From US private school student to al-Qaida agent
Moeed Abdul Salam rejected his relatives' moderate faith and comfortable life, choosing instead a path that led him to work for al-Qaida
By Gene Johnson and Chris Brummitt
Moeed Abdul Salam didn't descend into radical Islam for lack of other options. He grew up in a well-off Texas household, attended a pricey boarding school and graduated from one of the state's most respected universities.
But the most unlikely thing about his recruitment was his family: Two generations had spent years promoting interfaith harmony and combating Muslim stereotypes in their hometown and even on national television.
Salam rejected his relatives' moderate faith and comfortable life, choosing instead a path that led him to work for al-Qaida. His odyssey ended late last year in a middle-of-the-night explosion in Pakistan. The 37-year-old father of four was dead after paramilitary troops stormed his apartment.
Officers said Salam committed suicide with a grenade. An Islamic media group said the troops killed him.
Salam's Nov. 19 death went largely unnoticed in the U.S. and rated only limited attention in Pakistan. But the circumstances threatened to overshadow the work of an American family devoted to religious understanding. And his mysterious evolution presented a reminder of the attraction Pakistan still holds for Islamic militants, especially well-educated Westerners whose Internet and language skills make them useful converts for jihad.
"There are things that we don't want to happen but we have to accept, things that we don't want to know but we have to learn, and a loved one we can't live without but have to let go," Salam's mother, Hasna Shaheen Salam, wrote last month on her Facebook page.
The violence didn't stop after Salam died. Weeks after his death, fellow militants killed three soldiers with a roadside bomb to avenge the raid.
It is not clear to what extent Salam's family knew of his radicalism, but on his Facebook page the month before he died, he posted an image of Anwar al-Awalki, the American al-Qaida leader who was killed in a U.S. drone strike in Yemen, beside a burning American flag. He had also recently linked to a document praising al-Awalki's martyrdom and to a message urging Muslims to rejoice "in this time when you see the mujahideen all over the world victorious."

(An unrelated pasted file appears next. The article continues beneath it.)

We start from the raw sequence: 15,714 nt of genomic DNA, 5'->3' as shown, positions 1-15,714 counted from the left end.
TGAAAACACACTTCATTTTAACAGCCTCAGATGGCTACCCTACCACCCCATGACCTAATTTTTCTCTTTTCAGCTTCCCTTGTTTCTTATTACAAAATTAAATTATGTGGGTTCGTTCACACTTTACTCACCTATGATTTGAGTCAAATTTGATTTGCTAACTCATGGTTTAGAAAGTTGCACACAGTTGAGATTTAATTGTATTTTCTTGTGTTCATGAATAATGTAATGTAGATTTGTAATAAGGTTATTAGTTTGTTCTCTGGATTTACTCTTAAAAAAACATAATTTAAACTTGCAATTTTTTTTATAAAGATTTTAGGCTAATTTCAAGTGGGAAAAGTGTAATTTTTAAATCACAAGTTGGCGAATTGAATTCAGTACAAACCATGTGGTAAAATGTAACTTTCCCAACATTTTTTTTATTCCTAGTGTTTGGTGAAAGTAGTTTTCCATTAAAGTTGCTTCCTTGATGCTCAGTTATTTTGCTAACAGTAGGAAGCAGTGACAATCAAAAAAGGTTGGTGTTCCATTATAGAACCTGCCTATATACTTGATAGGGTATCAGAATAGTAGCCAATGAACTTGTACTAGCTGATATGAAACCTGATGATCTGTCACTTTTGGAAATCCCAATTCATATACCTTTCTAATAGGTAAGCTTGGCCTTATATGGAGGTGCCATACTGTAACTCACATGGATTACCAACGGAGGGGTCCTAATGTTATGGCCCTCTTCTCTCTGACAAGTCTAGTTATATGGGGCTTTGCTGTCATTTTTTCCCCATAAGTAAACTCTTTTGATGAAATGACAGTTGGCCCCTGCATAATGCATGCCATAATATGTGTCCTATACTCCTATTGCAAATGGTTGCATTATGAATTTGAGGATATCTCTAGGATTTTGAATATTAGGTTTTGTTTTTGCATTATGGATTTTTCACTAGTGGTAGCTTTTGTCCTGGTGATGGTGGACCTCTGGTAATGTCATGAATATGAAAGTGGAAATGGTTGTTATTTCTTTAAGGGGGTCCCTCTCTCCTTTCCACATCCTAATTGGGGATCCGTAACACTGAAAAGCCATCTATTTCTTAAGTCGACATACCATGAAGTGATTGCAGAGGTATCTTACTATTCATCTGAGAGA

After his death, the Global Islamic Media Forum, a propaganda group for al-Qaida and its allies, hailed Salam as a martyr, explaining in an online posting that he had overseen a unit that produced propaganda in Urdu and other South Asian languages.
A senior U.S. counterterrorism official said Salam's role had expanded over the years beyond propaganda to being an operative. The official spoke on condition of anonymity because of the sensitivity of the information.
The family, originally from Pakistan, immigrated to the U.S. decades ago. Salam's father was a pilot for a Saudi airline, and the family eventually settled in the Dallas suburb of Plano. Their cream-colored brick home, assessed at nearly $400,000, stands on a corner lot in a quiet, upper-class neighborhood.
The family obtained American citizenship in 1986. Salam attended Suffield Academy in Connecticut, a private high school where tuition and board currently run $46,500. He graduated in 1992.
A classmate, Wadiya Wynn, of Laurel, Md., recalled that Salam played varsity golf, sang in an a cappella group and in the chamber choir, and that he hung out with a small group of "hippie-ish" friends. She thought he was a mediocre student, but noted that just being admitted to Suffield was highly competitive.
Salam went on to study history at the University of Texas at Austin and graduated in 1996. His Facebook profile indicated he moved to Saudi Arabia by 2003 and began working as a translator, writer and editor for websites about Islam.
"Anyone can pick up a gun, but there aren't as many people who can code html and understand the use of proxies," said Evan Kohlmann, a senior partner a Flashpoint Global Partners, which tracks radical Muslim propaganda.